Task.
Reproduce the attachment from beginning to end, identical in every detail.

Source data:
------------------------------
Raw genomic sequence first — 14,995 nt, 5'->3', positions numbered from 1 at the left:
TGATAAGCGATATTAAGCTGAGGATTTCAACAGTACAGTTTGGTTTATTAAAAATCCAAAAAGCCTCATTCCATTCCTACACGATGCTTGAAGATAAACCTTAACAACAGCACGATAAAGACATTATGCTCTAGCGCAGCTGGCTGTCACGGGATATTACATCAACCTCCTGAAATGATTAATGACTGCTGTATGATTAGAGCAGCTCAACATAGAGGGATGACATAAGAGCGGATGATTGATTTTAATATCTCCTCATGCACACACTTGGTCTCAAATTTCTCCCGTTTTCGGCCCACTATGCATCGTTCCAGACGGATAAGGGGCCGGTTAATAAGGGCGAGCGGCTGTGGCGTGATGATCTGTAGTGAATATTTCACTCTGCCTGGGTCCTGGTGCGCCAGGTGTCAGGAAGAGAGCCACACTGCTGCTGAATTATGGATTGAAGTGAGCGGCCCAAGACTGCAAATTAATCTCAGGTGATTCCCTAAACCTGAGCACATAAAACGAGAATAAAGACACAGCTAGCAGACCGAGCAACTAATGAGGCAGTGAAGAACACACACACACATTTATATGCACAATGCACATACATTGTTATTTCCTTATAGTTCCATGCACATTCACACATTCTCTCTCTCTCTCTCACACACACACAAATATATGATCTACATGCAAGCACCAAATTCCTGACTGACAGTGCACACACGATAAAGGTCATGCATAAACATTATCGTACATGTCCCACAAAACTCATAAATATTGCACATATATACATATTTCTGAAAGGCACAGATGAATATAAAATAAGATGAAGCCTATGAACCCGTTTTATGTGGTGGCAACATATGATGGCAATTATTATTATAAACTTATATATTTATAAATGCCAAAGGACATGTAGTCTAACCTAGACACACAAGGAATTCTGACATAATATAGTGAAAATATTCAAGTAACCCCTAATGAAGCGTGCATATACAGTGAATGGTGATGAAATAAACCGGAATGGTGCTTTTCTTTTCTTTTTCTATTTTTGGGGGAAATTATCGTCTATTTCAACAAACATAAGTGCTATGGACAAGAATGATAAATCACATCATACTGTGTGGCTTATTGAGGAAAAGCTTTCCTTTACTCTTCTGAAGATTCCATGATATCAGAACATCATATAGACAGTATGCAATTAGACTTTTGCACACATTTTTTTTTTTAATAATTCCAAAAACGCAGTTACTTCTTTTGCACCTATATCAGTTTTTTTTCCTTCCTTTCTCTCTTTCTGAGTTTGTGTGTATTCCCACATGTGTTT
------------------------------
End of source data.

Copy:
Raw genomic sequence first — 14,995 nt, 5'->3', positions numbered from 1 at the left:
TGATAAGCGATATTAAGCTGAGGATTTCAACAGTACAGTTTGGTTTATTAAAAATCCAAAAAGCCTCATTCCATTCCTACACGATGCTTGAAGATAAACCTTAACAACAGCACGATAAAGACATTATGCTCTAGCGCAGCTGGCTGTCACGGGATATTACATCAACCTCCTGAAATGATTAATGACTGCTGTATGATTAGAGCAGCTCAACATAGAGGGATGACATAAGAGCGGATGATTGATTTTAATATCTCCTCATGCACACACTTGGTCTCAAATTTCTCCCGTTTTCGGCCCACTATGCATCGTTCCAGACGGATAAGGGGCCGGTTAATAAGGGCGAGCGGCTGTGGCGTGATGATCTGTAGTGAATATTTCACTCTGCCTGGGTCCTGGTGCGCCAGGTGTCAGGAAGAGAGCCACACTGCTGCTGAATTATGGATTGAAGTGAGCGGCCCAAGACTGCAAATTAATCTCAGGTGATTCCCTAAACCTGAGCACATAAAACGAGAATAAAGACACAGCTAGCAGACCGAGCAACTAATGAGGCAGTGAAGAACACACACACACATTTATATGCACAATGCACATACATTGTTATTTCCTTATAGTTCCATGCACATTCACACATTCTCTCTCTCTCTCTCACACACACACAAATATATGATCTACATGCAAGCACCAAATTCCTGACTGACAGTGCACACACGATAAAGGTCATGCATAAACATTATCGTACATGTCCCACAAAACTCATAAATATTGCACATATATACATATTTCTGAAAGGCACAGATGAATATAAAATAAGATGAAGCCTATGAACCCGTTTTATGTGGTGGCAACATATGATGGCAATTATTATTATAAACTTATATATTTATAAATGCCAAAGGACATGTAGTCTAACCTAGACACACAAGGAATTCTGACATAATATAGTGAAAATATTCAAGTAACCCCTAATGAAGCGTGCATATACAGTGAATGGTGATGAAATAAACCGGAATGGTGCTTTTCTTTTCTTTTTCTATTTTTGGGGGAAATTATCGTCTATTTCAACAAACATAAGTGCTATGGACAAGAATGATAAATCACATCATACTGTGTGGCTTATTGAGGAAAAGCTTTCCTTTACTCTTCTGAAGATTCCATGATATCAGAACATCATATAGACAGTATGCAATTAGACTTTTGCACACATTTTTTTTTTTAATAATTCCAAAAACGCAGTTACTTCTTTTGCACCTATATCAGTTTTTTTTCCTTCCTTTCTCTCTTTCTGAGTTTGTGTGTATTCCCACATGTGTTT